Arab countries joined or supported the air attack by US on its brethren this time.
Late on Monday night, the American fighter jets launched an air assault on the Islamic State inside Syria.
They’re the first strikes against the Islamic terror group inside the country since President Barack Obama’s announcement this month that he was prepared to expand the American efforts beyond targets in Iraq.
The airstrikes focused on the ISIS stronghold of Raqqa and at least 20 targets in an around Raqqa were hit. Warplanes, drones and Tomahawk cruise missiles were used in the strikes. IS has seized large areas of Syria and Iraq, and the US has launched nearly 200 air strikes in Iraq since August. But Monday’s strikes expanded the anti-IS campaign across the border into Syria for the first time.
Reportedly, 70 IS militants and 50 other al-Qaeda-linked fighters were killed in the strikes.
BBC quoted US state department spokeswoman Jan Psaki saying that the US had warned Syria in advance “not to engage US aircraft”. However, Washington had not requested permission or given advance notice of the timing of the attacks.
Interestingly, the Arab countries joined or supported the air attack by US on its brethren this time. These countries are Saudi Arabia, the United Arab Emirates, Jordan, Bahrain and Qatar.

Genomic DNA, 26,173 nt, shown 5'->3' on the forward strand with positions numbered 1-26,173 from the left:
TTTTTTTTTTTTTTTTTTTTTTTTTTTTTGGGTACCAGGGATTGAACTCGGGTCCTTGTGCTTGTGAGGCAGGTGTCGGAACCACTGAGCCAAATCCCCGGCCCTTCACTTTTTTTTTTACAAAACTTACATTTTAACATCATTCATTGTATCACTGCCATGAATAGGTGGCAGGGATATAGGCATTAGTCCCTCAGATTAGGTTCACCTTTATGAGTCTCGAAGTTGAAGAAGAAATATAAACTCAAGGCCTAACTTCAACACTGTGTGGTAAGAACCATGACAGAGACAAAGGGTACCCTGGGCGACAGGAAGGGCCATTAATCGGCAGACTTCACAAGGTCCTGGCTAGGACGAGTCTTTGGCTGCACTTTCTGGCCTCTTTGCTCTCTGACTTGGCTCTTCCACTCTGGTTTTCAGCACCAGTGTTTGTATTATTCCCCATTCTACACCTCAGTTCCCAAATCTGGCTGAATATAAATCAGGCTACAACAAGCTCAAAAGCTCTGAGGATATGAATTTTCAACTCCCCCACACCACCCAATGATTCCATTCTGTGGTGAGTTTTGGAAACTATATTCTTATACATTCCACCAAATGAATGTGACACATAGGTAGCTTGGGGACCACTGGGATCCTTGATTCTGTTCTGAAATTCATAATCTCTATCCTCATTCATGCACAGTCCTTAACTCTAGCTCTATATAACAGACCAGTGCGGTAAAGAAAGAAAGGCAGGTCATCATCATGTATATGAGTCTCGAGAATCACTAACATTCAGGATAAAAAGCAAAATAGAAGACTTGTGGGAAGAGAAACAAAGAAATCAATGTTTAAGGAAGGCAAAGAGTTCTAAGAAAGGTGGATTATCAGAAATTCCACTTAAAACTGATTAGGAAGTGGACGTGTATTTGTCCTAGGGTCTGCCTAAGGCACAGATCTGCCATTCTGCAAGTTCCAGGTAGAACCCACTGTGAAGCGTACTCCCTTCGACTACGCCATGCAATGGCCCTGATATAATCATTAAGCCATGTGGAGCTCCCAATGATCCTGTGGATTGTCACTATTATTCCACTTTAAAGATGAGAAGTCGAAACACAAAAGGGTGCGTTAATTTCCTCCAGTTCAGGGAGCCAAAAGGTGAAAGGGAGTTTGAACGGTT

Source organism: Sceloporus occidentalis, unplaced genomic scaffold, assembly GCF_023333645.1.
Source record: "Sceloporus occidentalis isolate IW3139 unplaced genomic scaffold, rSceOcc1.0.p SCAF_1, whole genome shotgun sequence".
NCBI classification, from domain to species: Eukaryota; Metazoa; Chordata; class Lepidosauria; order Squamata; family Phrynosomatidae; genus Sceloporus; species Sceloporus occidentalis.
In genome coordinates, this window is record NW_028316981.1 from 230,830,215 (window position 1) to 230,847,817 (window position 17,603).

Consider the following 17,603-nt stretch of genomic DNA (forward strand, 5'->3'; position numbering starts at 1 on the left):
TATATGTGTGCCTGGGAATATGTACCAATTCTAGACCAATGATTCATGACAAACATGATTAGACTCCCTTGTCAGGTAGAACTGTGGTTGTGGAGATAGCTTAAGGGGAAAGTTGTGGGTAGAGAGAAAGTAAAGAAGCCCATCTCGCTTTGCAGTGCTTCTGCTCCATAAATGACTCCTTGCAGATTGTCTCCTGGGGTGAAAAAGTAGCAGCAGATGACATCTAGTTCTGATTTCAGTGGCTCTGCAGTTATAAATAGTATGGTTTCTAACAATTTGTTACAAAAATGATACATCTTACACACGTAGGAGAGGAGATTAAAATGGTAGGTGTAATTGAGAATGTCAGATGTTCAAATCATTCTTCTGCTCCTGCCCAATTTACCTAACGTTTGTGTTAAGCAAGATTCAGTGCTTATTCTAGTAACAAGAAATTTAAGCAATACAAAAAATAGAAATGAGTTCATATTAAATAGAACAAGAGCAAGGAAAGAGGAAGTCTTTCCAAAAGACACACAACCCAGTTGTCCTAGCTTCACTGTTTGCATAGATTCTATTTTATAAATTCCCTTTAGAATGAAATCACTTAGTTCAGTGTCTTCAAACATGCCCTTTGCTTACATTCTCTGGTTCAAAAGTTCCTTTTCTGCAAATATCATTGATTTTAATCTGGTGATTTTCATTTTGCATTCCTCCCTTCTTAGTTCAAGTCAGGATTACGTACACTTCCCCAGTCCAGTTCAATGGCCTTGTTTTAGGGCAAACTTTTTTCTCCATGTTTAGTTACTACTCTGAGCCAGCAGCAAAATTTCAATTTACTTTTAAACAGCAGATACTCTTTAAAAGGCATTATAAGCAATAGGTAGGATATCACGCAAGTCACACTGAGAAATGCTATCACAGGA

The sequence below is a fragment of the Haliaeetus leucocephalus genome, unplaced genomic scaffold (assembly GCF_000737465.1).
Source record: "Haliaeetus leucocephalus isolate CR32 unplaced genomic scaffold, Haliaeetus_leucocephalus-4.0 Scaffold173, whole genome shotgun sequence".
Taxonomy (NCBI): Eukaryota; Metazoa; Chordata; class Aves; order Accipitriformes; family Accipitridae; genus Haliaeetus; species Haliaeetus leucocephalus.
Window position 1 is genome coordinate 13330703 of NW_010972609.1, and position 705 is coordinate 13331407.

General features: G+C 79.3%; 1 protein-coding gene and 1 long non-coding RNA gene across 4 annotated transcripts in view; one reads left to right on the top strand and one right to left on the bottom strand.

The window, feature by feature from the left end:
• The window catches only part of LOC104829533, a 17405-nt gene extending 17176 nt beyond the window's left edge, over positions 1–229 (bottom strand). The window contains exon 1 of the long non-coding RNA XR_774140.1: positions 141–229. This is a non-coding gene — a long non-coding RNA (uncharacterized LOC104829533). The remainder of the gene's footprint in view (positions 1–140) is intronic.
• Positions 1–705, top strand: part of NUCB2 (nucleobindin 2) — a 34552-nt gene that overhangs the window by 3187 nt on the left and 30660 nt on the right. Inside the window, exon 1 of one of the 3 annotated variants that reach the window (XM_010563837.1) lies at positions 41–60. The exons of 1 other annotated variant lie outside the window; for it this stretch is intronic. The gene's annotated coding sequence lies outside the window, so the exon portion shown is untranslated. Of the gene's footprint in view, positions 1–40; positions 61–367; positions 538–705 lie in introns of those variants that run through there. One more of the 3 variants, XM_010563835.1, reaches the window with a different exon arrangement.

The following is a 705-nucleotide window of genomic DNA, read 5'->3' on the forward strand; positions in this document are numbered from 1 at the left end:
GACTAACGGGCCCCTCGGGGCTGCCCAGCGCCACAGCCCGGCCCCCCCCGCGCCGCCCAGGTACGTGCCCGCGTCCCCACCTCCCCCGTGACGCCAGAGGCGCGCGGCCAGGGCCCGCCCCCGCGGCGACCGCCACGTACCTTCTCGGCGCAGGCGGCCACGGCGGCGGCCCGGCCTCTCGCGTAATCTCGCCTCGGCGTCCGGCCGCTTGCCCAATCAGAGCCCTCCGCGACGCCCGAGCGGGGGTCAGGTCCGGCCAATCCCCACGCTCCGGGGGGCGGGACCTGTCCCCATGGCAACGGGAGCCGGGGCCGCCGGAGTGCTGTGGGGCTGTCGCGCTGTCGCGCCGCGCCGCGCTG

According to Marc Weller, Professor of Law, University of Cambidge, the legal evaluation differs where operations against IS in Iraq on the one hand and in Syria on the other are concerned.
Weller wrote in an article that “the Syrian government has lost all control over the parts of Syria held by IS.
Indeed, until very recently, it has made no attempt to dislodge it, leaving this task instead to the armed opposition groups. Damascus is manifestly unable or unwilling to discharge its obligation to prevent IS operations against Iraq from its own soil. Syria cannot impose the costs of its inaction or incapacity in relation to IS on neighbouring Iraq.
Hence, under the doctrine of self-defence, the zone of operations of the campaign to defeat IS in Iraq can be extended to cover portions of Syria beyond the control of the Syrian government.”
This indicates that the operations are well within the international law.
But, those closest to the Mediterranean coast seem to have been hit largely by Tomahawk cruise missiles launched from warships – this is an area where Syrian government air defences may still have coverage.
However, in a briefing Lt Gen William Mayville noted that Syrian air defences were “passive”, as he put it, during the course of the operation. This suggests a conscious decision by Syrian commanders who perhaps feared that active scanning by their defences might draw down air attacks upon them.
This is not, though, a knock-out blow but the strategic aim is clearly to push IS off balance by striking at its leadership and support apparatus and hopefully to keep it cornered. But the life of another British hostage is on line.
Now everyone’s eyes are on IS response.